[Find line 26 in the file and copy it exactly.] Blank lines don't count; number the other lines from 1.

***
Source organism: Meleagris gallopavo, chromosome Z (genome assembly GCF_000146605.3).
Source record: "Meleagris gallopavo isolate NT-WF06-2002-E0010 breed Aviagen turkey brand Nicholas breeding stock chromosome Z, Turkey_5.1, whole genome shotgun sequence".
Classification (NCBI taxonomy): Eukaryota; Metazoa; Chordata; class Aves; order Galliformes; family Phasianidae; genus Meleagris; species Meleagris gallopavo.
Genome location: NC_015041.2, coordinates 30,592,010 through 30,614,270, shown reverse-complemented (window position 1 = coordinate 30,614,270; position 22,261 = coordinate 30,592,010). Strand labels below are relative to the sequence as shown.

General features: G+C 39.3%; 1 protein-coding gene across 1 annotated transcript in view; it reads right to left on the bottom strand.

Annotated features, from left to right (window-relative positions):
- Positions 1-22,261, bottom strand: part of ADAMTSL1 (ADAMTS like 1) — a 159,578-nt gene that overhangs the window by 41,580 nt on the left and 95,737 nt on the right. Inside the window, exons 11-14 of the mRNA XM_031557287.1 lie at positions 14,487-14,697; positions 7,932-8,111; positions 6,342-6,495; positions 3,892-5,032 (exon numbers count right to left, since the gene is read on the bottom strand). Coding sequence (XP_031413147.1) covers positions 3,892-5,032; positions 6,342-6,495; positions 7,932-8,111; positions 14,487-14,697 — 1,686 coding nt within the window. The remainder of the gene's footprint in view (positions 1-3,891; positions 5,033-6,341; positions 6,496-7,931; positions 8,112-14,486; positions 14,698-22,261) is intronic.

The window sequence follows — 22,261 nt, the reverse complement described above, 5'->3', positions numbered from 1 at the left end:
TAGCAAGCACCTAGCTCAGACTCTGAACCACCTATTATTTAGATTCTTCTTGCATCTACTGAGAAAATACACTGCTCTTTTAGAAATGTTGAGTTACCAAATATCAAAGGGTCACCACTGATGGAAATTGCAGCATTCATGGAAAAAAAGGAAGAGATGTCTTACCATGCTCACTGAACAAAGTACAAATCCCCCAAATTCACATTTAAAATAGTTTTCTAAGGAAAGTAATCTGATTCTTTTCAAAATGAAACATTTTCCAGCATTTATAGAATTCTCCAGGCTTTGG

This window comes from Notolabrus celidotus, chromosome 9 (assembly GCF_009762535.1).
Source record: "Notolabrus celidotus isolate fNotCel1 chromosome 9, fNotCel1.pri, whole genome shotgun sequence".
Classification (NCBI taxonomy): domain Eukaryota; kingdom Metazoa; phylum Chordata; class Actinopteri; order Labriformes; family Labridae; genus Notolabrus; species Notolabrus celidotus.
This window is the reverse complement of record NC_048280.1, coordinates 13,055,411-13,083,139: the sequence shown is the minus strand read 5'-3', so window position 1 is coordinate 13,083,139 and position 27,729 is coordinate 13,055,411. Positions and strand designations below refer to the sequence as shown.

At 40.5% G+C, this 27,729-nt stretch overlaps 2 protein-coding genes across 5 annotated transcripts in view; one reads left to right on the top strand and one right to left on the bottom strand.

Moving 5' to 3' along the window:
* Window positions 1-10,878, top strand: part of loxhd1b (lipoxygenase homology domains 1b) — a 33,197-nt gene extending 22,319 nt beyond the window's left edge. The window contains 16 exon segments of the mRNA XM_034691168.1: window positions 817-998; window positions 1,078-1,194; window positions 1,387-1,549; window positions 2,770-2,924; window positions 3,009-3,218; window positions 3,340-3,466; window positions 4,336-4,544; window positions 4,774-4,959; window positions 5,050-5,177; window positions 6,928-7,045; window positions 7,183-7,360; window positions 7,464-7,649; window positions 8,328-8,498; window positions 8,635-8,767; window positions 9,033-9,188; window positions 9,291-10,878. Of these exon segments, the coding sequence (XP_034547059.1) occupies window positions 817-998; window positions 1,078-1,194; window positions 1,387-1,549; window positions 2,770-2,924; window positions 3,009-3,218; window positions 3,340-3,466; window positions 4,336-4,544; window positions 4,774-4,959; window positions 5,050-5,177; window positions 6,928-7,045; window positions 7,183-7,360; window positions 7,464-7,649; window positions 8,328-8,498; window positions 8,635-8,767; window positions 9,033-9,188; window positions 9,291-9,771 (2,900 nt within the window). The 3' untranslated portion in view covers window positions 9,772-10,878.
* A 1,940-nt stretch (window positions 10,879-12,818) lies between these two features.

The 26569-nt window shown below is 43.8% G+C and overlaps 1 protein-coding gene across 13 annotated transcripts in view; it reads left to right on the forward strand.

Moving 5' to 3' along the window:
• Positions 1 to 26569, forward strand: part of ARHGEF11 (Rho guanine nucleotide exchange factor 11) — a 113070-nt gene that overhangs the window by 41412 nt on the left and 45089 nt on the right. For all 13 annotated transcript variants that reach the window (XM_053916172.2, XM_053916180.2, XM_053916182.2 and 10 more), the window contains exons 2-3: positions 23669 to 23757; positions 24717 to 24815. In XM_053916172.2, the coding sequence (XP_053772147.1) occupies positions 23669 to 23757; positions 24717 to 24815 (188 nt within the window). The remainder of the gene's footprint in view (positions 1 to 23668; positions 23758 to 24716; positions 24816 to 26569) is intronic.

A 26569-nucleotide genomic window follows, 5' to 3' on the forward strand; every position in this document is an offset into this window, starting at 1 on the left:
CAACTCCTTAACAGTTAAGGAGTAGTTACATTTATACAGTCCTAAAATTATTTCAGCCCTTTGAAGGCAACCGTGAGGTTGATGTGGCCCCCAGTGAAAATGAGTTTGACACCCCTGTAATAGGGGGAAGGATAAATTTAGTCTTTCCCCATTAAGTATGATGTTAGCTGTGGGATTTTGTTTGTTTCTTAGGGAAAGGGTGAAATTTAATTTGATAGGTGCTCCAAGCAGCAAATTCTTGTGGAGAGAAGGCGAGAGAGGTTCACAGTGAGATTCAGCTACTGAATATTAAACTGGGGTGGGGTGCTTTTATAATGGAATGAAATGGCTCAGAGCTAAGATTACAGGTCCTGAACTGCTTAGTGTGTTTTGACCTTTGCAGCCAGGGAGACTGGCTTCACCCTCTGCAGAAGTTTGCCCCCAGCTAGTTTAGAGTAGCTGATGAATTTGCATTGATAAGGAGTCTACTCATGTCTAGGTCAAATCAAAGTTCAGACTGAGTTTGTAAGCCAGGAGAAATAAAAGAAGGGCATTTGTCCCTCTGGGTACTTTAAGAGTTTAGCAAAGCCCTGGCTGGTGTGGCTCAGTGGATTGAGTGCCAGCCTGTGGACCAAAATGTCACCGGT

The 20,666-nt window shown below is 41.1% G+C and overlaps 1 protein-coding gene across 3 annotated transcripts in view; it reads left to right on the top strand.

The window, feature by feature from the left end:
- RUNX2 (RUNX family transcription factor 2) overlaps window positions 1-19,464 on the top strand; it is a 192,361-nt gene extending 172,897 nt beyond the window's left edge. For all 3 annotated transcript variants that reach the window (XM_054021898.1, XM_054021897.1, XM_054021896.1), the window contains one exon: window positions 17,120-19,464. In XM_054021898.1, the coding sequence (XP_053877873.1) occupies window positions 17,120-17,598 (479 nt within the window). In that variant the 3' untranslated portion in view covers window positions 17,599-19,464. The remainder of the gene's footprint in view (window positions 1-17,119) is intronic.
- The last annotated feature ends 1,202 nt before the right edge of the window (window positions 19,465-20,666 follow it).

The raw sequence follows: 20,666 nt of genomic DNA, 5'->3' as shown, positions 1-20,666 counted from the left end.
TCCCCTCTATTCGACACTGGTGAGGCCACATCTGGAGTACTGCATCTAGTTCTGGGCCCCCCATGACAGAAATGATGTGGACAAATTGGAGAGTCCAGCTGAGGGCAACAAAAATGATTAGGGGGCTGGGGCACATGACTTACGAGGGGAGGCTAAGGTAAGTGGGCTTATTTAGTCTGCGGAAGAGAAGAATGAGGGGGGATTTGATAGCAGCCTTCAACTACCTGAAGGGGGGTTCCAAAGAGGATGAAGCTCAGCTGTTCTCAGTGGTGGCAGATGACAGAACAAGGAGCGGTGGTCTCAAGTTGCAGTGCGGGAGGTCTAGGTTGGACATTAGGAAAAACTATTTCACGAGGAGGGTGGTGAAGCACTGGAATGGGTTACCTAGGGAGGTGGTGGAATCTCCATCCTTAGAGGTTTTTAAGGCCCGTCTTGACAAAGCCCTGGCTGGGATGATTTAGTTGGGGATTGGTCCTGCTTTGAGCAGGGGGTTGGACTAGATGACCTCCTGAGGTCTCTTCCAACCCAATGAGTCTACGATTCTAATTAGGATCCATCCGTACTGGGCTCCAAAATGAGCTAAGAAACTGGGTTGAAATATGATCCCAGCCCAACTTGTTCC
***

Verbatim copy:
- The last annotated feature ends 1,202 nt before the right edge of the window (window positions 19,465-20,666 follow it).